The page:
New Insights into Decoding Mechanisms of Sensory Signals
发布日期:2018-09-21    浏览次数:31

A recent study published in Neuron provides new insights into how neuronal signals in the sensory cortices is decoded, or read out, by downstream areas for decision making. This work was performed by researchers in the laboratory of Spatial Perception at the Institute of Neuroscience, CAS Center for Excellence in Brain Science and Intelligence Technology, CAS Key Laboratory of primate neurobiology, Chinese Academy of Sciences. By electrophysiological recordings from multiple sensory cortices including the Medial Superior Temporal area (MST), the Middle Temporal area (MT) and the Ventral Intraparietal area (VIP) while the monkeys performed an optic-flow motion direction discrimination task, the authors analyzed and dissociated the sensory- and choice-driven components of the neuronal responses. Researchers then applied electrical microstimulation to further examine which component was indeed related to sensory readout.

The generation of perception includes two processes: the encoding process from which sensory inputs activate certain specific sensory neurons in the brain, and the decoding process from which the neuronal activity is further read out by downstream areas for the final perception, decision or motor output. While the encoding process has been addressed heavily, the decoding process is less studied and remains largely unclear. A useful method is to assess the covariation of the neural response and the subjects’ perceptual choice (i.e. choice correlation) on a trial by trial basis to infer sensory readout. For example, stronger firing of the sensory neurons is expected to drive choices more towards their preferred features. However, the reverse could also be true: a top-down signal from the decision may also target the upstream sensory neurons and enhance their activities. Thus, whether the trial-by-trial choice correlation metric can reflect bottom-up sensory readout remains a hot debate. Unfortunately, so far the debate is limited at the theoretical level.
In the current study, graduate student YU Xuefei and Dr. GU Yong trained thesus monkeys to perform an optic-flow motion direction discrimination task. While the animals performed the task, they recorded neuronal responses from three cortical areas MST, MT and VIP. Through partial correlation analysis, they successfully dissociated the sensory- and choice-driven response components and identified two classes of cells, sensory-choice congruent and sensory-choice opposite cells. For sensory-choice congruent cells, the preferred motion direction of the sensory neurons is consistent with the choice-driven signals, for example, both leftward motion and leftward choice enhance the neuron’s response. For sensory-choice opposite cells, the preferred motion direction of the sensory neurons is opposite to the choice-driven signals, for example, leftward optic flow motion selectively enhances the neuron’s response, whereas an opposite rightward choice would also enhance the neuron’s response.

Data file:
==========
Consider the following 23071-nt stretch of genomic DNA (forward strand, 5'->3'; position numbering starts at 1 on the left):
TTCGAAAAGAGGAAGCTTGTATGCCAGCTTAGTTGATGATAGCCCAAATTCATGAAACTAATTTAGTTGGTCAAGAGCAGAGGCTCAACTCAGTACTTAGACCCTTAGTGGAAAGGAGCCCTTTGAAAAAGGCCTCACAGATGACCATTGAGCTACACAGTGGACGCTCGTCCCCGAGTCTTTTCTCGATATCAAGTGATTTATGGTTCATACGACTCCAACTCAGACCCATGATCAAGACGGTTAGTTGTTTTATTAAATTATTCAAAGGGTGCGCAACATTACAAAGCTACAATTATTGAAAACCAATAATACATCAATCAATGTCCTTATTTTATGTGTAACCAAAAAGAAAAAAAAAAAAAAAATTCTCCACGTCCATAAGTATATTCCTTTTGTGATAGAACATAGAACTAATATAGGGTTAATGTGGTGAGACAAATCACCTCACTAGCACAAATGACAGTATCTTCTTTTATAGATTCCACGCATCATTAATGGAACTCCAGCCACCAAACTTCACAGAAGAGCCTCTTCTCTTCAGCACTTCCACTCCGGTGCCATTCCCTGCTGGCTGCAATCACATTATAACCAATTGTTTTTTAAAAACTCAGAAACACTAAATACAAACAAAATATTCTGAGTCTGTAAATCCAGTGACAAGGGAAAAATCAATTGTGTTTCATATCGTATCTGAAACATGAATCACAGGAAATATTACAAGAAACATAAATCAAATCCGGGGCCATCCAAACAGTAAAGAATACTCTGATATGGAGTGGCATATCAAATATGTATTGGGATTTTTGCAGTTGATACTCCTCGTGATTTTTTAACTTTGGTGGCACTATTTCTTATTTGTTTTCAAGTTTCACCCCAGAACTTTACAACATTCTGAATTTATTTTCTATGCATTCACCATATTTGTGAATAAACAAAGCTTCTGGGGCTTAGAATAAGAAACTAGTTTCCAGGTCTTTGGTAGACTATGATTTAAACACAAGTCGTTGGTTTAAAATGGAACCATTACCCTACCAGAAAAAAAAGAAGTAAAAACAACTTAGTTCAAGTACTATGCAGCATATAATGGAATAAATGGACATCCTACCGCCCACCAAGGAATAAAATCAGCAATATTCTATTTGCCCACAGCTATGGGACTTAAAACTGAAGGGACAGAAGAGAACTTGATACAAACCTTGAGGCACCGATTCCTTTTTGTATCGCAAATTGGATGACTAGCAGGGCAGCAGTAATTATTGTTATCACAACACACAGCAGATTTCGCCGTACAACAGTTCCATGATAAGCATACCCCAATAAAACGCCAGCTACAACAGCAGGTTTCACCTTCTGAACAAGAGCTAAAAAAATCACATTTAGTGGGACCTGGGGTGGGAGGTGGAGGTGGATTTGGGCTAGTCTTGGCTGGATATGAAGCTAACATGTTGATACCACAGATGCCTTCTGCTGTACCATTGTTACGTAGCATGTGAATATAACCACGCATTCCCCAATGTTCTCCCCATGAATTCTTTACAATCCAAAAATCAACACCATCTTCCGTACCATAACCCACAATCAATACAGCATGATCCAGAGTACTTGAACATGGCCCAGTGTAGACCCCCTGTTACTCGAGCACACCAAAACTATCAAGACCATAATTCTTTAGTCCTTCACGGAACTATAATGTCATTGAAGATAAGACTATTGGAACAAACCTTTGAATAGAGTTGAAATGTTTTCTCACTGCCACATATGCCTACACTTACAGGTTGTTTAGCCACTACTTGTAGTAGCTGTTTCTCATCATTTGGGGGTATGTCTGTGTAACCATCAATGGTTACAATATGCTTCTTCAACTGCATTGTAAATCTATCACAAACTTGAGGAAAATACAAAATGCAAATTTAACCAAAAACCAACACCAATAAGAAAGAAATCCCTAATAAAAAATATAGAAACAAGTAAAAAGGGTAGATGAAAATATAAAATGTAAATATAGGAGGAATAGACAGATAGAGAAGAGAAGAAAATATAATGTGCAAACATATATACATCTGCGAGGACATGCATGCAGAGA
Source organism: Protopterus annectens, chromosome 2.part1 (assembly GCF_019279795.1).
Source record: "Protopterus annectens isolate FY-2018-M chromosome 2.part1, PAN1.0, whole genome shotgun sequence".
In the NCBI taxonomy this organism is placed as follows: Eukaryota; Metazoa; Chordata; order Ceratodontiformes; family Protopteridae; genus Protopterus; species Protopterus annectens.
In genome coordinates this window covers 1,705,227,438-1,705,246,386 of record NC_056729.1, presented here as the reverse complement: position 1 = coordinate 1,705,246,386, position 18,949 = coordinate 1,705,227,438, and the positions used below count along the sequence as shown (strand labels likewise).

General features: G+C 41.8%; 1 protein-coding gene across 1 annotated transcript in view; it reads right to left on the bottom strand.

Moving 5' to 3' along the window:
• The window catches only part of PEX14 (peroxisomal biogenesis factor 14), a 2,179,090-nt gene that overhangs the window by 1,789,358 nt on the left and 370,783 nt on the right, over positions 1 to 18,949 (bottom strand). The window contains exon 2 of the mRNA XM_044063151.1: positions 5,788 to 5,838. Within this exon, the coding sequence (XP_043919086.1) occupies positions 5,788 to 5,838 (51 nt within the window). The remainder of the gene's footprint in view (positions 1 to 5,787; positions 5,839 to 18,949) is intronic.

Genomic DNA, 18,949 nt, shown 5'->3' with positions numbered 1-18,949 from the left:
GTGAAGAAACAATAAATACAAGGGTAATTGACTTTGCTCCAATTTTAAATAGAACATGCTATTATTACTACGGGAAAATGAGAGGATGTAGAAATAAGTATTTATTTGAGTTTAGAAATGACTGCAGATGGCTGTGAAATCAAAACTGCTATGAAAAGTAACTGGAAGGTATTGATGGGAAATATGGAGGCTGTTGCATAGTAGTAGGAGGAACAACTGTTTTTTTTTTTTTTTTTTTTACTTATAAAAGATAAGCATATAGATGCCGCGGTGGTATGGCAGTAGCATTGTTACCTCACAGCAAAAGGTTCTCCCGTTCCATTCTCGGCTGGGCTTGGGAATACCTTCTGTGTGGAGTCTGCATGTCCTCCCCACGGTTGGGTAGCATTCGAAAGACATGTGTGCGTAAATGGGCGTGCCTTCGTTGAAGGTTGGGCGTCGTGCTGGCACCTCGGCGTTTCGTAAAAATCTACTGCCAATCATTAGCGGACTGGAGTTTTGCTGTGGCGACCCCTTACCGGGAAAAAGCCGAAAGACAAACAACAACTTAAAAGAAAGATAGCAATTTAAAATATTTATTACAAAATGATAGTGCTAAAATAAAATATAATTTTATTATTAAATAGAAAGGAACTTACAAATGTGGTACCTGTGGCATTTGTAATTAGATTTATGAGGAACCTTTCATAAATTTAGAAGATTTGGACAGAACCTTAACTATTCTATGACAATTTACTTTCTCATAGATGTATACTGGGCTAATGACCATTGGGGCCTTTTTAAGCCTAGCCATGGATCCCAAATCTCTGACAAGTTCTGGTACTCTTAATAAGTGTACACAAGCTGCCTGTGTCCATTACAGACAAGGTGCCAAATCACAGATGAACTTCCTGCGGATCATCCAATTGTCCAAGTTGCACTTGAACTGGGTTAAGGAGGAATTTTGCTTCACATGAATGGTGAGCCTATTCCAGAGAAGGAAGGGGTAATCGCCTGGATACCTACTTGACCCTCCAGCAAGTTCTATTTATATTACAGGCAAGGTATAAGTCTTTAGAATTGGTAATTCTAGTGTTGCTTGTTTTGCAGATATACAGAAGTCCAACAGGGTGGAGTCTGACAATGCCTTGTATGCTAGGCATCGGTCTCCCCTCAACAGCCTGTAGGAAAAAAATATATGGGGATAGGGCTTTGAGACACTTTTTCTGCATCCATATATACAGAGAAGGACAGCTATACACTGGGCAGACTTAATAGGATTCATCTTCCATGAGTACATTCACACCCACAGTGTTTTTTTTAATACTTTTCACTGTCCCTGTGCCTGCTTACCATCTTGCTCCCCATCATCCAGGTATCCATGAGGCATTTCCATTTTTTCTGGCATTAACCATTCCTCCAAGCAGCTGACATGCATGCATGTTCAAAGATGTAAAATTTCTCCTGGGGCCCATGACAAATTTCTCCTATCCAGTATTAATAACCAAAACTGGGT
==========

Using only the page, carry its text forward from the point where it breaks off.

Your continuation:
Researchers then applied electrical micro-stimulation on each recording site. They found that micro-stimulation tends to bias the animals’ choice towards the preferred direction of the sensory neurons, instead of the choice-preferred direction. This result demonstrates that, for the first time, sensory signals are read out with respect to their encoded preferred feature (motion direction), whereas unrelated to the choice signals. Interestingly, microstimulation only induces significant effects in MST and MT, but not in VIP, suggesting that the visual motion signals in VIP may not be directly used by the brain for perceptual decision making, at least in the current experimental context. In summary, this work provides important experimental evidence helping to resolve a long existing debate about the potential role of choice correlation observed in sensory cortices.

This work entitled “Probing sensory readout via combined choice correlation measure and micro-stimulation perturbation” was published online in Neuron on September, 20th, 2018. It is completed by graduate students YU Xuefei supervised by Dr. GU Yong, the head of the laboratory of Spatial Perception. This work is supported by grants from the National Natural Science Foundation of China, and the Ministry of China Science and Technology.